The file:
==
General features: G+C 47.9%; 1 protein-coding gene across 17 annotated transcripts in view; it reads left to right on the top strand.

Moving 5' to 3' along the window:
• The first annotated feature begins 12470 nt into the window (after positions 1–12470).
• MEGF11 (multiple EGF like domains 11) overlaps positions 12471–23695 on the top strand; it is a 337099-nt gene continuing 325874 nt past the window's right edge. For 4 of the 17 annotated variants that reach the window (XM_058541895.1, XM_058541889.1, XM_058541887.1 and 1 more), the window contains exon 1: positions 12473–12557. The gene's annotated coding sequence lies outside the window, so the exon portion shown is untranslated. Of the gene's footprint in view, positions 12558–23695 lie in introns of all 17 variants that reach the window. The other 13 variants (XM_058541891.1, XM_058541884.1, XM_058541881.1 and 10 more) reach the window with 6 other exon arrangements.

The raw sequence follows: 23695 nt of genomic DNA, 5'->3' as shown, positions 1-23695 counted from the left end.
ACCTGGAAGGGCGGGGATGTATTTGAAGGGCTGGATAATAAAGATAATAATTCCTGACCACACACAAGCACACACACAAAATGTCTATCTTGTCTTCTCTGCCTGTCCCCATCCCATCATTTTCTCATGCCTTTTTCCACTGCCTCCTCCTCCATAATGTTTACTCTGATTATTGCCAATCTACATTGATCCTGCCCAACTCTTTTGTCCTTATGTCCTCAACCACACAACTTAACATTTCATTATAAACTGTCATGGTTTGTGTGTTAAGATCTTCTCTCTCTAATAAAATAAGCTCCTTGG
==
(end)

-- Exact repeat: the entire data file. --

General features: G+C 47.9%; 1 protein-coding gene across 17 annotated transcripts in view; it reads left to right on the top strand.

Moving 5' to 3' along the window:
• The first annotated feature begins 12470 nt into the window (after positions 1–12470).
• MEGF11 (multiple EGF like domains 11) overlaps positions 12471–23695 on the top strand; it is a 337099-nt gene continuing 325874 nt past the window's right edge. For 4 of the 17 annotated variants that reach the window (XM_058541895.1, XM_058541889.1, XM_058541887.1 and 1 more), the window contains exon 1: positions 12473–12557. The gene's annotated coding sequence lies outside the window, so the exon portion shown is untranslated. Of the gene's footprint in view, positions 12558–23695 lie in introns of all 17 variants that reach the window. The other 13 variants (XM_058541891.1, XM_058541884.1, XM_058541881.1 and 10 more) reach the window with 6 other exon arrangements.

The raw sequence follows: 23695 nt of genomic DNA, 5'->3' as shown, positions 1-23695 counted from the left end.
ACCTGGAAGGGCGGGGATGTATTTGAAGGGCTGGATAATAAAGATAATAATTCCTGACCACACACAAGCACACACACAAAATGTCTATCTTGTCTTCTCTGCCTGTCCCCATCCCATCATTTTCTCATGCCTTTTTCCACTGCCTCCTCCTCCATAATGTTTACTCTGATTATTGCCAATCTACATTGATCCTGCCCAACTCTTTTGTCCTTATGTCCTCAACCACACAACTTAACATTTCATTATAAACTGTCATGGTTTGTGTGTTAAGATCTTCTCTCTCTAATAAAATAAGCTCCTTGG